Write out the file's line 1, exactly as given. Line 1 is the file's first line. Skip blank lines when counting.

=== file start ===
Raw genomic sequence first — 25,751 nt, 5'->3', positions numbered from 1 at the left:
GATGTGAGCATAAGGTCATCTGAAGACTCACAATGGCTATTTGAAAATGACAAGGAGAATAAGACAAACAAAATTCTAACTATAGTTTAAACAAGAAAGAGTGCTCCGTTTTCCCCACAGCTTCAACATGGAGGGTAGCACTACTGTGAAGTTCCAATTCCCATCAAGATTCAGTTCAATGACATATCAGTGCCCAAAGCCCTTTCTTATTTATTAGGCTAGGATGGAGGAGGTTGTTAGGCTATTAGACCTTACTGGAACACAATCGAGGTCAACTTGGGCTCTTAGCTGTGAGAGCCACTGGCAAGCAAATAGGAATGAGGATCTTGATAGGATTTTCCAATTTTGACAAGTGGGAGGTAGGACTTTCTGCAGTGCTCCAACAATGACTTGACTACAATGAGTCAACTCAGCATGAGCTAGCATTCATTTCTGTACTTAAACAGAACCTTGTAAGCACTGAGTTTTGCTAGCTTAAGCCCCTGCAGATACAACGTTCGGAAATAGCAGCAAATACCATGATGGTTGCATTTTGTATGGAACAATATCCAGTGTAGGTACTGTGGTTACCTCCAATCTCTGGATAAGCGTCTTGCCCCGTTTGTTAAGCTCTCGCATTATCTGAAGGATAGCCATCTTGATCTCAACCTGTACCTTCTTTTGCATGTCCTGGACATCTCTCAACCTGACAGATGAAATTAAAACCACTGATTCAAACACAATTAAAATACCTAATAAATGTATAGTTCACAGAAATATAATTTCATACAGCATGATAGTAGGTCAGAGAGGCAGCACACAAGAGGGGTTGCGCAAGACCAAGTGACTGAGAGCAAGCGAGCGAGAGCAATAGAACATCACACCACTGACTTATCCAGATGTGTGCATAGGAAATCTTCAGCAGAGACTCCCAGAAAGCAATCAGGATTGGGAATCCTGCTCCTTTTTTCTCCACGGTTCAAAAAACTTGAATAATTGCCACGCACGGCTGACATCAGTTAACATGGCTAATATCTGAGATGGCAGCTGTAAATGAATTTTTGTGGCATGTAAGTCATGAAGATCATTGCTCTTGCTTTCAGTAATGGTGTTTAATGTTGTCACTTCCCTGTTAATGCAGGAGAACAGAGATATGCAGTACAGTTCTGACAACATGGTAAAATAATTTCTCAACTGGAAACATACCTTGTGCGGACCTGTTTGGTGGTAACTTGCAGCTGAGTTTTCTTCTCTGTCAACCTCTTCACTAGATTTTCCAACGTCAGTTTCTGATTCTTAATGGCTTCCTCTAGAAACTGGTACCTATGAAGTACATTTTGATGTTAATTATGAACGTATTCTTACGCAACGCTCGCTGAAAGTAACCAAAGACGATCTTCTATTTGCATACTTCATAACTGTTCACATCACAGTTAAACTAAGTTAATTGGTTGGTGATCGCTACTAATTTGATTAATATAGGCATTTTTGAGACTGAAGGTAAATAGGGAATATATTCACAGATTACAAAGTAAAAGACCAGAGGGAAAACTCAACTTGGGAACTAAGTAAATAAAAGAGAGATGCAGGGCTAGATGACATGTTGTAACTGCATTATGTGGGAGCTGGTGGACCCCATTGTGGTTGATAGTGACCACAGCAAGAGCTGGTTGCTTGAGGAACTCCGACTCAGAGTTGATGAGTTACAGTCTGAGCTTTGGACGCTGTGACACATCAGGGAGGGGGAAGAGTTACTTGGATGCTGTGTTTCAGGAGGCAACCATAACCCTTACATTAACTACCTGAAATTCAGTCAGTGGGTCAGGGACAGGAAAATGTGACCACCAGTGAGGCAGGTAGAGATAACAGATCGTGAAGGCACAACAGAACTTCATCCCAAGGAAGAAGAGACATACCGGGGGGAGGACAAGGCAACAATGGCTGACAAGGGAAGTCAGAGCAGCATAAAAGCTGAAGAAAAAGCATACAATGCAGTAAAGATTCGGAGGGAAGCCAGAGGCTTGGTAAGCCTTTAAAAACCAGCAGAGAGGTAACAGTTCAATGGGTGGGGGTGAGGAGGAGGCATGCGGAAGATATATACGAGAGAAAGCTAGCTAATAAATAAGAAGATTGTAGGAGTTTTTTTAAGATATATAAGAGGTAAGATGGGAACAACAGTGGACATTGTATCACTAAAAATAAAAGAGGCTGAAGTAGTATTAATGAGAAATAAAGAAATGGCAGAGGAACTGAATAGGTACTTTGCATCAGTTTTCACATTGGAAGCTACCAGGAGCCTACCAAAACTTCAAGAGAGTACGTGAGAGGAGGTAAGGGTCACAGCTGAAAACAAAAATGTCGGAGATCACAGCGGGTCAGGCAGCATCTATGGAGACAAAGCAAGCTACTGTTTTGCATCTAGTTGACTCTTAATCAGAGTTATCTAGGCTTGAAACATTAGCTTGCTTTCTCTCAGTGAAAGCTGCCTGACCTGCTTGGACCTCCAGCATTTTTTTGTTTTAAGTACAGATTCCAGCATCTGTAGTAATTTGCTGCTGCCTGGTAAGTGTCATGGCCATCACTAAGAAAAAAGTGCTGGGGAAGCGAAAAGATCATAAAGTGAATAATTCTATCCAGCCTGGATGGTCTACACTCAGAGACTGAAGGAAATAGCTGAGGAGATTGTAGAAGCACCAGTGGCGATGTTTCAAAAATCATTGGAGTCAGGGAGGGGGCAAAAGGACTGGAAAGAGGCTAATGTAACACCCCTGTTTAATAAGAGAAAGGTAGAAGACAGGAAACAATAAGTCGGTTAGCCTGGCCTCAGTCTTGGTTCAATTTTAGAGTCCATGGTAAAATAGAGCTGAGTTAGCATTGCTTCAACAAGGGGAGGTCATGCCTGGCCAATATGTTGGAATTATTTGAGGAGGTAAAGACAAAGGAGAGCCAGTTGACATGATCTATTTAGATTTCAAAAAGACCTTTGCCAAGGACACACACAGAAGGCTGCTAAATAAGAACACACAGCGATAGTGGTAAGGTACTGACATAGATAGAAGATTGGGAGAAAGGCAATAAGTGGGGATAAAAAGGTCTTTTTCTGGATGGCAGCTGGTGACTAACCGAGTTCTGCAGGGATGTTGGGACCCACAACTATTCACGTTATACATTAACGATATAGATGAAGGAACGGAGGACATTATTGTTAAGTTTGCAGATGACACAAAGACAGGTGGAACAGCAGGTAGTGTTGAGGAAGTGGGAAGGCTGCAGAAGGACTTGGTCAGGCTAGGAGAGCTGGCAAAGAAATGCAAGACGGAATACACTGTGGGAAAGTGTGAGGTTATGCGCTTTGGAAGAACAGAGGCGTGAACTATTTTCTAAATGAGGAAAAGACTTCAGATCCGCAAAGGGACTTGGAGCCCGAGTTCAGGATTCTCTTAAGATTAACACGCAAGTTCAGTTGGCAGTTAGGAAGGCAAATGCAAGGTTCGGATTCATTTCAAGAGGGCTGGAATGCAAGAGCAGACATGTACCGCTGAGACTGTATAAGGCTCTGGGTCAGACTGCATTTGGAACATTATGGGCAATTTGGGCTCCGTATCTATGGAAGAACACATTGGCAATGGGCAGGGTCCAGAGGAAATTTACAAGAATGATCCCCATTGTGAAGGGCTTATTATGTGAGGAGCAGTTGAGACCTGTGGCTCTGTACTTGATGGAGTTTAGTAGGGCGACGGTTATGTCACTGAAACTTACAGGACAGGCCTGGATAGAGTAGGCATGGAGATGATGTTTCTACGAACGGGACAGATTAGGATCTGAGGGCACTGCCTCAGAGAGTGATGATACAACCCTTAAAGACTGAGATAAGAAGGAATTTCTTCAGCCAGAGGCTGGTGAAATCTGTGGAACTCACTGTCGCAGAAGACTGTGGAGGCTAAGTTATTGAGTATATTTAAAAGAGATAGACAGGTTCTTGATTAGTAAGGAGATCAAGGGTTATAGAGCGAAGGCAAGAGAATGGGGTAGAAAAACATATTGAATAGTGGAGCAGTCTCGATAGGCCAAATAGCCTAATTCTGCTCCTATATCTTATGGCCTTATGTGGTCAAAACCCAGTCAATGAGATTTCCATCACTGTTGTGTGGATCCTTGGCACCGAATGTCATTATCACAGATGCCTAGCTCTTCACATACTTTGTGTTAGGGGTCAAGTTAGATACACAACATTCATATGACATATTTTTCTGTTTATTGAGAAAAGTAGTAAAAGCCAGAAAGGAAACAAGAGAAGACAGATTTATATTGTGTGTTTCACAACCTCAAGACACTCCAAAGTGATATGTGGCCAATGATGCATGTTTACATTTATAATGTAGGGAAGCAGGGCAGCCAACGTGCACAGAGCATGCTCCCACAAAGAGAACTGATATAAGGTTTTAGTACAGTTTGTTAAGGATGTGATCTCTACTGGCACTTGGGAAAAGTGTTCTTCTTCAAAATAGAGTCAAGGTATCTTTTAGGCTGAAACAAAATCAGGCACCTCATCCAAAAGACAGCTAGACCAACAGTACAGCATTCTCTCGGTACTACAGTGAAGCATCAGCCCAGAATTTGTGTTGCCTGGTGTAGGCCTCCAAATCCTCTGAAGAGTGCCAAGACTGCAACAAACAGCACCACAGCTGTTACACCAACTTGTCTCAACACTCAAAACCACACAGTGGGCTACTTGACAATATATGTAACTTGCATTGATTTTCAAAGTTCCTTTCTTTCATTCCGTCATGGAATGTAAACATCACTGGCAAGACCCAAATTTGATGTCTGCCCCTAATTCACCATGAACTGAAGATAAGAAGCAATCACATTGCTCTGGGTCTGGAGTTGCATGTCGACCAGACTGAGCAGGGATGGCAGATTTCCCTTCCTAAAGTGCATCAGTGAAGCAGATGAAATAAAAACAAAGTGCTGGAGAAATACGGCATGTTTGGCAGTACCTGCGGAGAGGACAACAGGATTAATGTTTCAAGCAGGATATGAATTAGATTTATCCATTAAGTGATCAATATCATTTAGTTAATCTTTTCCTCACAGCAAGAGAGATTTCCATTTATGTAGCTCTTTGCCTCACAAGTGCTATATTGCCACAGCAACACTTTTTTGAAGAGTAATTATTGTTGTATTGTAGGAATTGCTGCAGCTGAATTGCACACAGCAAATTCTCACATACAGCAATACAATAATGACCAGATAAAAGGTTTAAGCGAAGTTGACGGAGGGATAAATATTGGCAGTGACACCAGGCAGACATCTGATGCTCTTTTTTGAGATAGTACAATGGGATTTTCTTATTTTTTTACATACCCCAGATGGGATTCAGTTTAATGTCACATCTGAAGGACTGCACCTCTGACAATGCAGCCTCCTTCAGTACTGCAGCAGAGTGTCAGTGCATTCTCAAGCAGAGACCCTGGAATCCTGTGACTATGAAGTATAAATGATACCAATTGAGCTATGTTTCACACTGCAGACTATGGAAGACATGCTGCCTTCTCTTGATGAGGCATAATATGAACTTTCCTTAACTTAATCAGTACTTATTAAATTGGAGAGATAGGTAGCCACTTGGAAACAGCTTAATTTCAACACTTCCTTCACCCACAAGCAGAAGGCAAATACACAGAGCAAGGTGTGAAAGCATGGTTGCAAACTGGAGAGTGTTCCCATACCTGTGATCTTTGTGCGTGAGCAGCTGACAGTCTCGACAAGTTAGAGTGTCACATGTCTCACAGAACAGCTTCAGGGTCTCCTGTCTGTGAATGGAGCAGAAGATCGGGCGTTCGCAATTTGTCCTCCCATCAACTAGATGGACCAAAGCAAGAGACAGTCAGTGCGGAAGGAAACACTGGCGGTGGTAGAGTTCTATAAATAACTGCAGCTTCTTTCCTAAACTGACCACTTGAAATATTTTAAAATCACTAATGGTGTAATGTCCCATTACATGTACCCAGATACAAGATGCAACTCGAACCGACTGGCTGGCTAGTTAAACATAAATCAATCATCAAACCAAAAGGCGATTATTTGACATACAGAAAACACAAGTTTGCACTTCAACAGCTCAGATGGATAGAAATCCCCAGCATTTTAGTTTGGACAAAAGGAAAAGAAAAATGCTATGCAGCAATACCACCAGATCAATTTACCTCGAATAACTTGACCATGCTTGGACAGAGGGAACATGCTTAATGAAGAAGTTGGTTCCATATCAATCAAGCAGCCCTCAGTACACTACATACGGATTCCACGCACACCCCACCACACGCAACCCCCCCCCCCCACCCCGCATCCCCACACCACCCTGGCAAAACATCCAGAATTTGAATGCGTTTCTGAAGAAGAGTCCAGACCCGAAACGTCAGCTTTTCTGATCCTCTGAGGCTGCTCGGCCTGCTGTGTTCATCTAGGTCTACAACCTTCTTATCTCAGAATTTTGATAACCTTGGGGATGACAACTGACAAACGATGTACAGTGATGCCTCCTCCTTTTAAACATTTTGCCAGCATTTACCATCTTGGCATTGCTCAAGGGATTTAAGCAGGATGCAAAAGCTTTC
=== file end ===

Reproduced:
Raw genomic sequence first — 25,751 nt, 5'->3', positions numbered from 1 at the left: